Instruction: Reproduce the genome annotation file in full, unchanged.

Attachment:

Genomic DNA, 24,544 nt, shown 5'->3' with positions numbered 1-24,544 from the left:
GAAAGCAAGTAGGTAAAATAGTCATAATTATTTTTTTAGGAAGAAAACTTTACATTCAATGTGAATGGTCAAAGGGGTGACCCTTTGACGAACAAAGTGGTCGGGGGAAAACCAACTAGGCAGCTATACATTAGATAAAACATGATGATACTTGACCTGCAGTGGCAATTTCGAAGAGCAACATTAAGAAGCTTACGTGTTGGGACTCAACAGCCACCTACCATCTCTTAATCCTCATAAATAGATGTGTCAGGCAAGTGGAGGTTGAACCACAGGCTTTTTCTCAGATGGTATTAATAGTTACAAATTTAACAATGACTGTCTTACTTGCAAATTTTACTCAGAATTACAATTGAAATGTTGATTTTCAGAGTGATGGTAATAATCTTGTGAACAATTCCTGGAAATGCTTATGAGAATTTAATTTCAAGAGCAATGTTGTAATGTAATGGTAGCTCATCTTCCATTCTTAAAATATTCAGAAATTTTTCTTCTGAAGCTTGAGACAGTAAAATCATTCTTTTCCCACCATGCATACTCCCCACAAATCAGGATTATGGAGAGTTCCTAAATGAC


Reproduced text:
Genomic DNA, 24,544 nt, shown 5'->3' with positions numbered 1-24,544 from the left:
GAAAGCAAGTAGGTAAAATAGTCATAATTATTTTTTTAGGAAGAAAACTTTACATTCAATGTGAATGGTCAAAGGGGTGACCCTTTGACGAACAAAGTGGTCGGGGGAAAACCAACTAGGCAGCTATACATTAGATAAAACATGATGATACTTGACCTGCAGTGGCAATTTCGAAGAGCAACATTAAGAAGCTTACGTGTTGGGACTCAACAGCCACCTACCATCTCTTAATCCTCATAAATAGATGTGTCAGGCAAGTGGAGGTTGAACCACAGGCTTTTTCTCAGATGGTATTAATAGTTACAAATTTAACAATGACTGTCTTACTTGCAAATTTTACTCAGAATTACAATTGAAATGTTGATTTTCAGAGTGATGGTAATAATCTTGTGAACAATTCCTGGAAATGCTTATGAGAATTTAATTTCAAGAGCAATGTTGTAATGTAATGGTAGCTCATCTTCCATTCTTAAAATATTCAGAAATTTTTCTTCTGAAGCTTGAGACAGTAAAATCATTCTTTTCCCACCATGCATACTCCCCACAAATCAGGATTATGGAGAGTTCCTAAATGAC